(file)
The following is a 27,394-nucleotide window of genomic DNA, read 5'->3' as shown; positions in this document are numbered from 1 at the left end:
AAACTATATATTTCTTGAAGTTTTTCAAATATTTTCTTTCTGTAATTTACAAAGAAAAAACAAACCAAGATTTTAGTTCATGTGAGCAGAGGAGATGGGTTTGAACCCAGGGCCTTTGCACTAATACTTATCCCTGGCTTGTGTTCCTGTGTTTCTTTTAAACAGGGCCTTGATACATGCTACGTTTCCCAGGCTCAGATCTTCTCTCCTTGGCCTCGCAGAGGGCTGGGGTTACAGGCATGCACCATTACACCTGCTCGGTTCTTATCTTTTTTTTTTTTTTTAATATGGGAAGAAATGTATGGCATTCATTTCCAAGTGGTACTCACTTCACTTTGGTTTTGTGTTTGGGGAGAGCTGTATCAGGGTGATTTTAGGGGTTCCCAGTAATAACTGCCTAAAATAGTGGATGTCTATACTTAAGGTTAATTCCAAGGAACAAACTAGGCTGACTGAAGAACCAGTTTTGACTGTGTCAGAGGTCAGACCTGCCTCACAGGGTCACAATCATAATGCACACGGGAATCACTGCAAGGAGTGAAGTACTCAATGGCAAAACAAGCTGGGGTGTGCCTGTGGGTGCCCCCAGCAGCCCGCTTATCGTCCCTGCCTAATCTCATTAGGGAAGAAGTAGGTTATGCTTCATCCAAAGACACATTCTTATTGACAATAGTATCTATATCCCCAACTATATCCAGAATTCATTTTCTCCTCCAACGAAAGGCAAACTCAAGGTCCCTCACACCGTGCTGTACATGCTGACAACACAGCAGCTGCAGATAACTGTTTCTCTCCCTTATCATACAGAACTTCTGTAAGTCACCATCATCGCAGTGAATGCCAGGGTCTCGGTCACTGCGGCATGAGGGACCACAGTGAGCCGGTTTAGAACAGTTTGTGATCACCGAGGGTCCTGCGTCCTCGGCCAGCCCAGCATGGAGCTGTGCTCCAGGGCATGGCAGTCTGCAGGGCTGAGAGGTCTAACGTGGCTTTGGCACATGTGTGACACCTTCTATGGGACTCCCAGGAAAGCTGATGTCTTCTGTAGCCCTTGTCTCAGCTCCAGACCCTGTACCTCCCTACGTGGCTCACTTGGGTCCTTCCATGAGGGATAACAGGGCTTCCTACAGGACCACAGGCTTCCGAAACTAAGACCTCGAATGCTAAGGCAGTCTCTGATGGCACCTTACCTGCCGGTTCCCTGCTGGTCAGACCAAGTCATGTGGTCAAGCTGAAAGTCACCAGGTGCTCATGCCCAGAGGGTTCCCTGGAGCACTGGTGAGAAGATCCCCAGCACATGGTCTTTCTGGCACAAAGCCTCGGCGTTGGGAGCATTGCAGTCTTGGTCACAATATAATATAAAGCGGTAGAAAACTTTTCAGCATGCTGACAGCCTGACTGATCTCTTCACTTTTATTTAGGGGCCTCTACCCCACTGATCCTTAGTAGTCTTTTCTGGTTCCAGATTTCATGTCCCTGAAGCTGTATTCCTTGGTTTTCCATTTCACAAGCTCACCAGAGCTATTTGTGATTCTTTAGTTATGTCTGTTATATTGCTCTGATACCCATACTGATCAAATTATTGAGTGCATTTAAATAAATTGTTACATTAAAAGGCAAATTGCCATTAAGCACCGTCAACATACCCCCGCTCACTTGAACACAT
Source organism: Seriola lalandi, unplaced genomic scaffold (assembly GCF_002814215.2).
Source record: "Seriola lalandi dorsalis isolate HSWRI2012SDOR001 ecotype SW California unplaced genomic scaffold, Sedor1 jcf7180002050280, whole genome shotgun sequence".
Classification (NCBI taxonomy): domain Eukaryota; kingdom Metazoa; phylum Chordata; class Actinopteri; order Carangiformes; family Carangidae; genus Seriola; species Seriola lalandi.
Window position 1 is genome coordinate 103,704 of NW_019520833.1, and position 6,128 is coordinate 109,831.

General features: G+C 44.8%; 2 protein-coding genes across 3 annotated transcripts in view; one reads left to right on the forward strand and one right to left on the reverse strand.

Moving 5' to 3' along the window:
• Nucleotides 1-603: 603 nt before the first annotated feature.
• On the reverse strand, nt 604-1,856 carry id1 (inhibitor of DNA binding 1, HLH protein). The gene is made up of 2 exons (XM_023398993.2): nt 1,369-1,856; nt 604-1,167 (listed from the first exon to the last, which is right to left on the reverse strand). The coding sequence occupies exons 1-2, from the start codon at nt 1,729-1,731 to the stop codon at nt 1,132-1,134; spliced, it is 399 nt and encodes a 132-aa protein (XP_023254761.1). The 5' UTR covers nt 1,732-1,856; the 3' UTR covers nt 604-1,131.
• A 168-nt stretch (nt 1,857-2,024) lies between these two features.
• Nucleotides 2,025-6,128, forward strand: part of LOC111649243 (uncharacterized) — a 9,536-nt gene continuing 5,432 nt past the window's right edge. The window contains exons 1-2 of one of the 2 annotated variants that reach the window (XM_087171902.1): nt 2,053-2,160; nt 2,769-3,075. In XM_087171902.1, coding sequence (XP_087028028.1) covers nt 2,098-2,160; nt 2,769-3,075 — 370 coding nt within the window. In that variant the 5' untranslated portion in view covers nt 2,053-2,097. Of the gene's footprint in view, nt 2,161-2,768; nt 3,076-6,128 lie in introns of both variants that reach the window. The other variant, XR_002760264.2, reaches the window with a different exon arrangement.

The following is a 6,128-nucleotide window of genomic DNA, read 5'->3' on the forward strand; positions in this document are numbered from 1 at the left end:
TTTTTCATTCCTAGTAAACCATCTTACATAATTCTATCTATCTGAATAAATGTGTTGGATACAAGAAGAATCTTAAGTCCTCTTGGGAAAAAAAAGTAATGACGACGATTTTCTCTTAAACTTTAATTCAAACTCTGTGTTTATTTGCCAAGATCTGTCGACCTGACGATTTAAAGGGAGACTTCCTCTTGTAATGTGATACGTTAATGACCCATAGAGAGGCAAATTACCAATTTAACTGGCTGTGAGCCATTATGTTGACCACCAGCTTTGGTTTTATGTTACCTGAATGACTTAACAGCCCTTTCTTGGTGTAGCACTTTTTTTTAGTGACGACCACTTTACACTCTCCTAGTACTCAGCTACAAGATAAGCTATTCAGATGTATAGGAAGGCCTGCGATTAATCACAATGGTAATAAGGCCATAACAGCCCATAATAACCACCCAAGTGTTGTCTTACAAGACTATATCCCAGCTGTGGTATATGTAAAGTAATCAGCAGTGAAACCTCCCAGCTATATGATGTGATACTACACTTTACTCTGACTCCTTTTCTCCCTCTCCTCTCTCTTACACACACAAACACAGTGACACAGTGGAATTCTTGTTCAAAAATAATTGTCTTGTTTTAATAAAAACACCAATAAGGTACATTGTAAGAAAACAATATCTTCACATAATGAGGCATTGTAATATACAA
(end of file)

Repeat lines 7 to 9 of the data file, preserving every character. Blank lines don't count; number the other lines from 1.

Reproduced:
General features: G+C 44.8%; 2 protein-coding genes across 3 annotated transcripts in view; one reads left to right on the forward strand and one right to left on the reverse strand.

Moving 5' to 3' along the window:
• Nucleotides 1-603: 603 nt before the first annotated feature.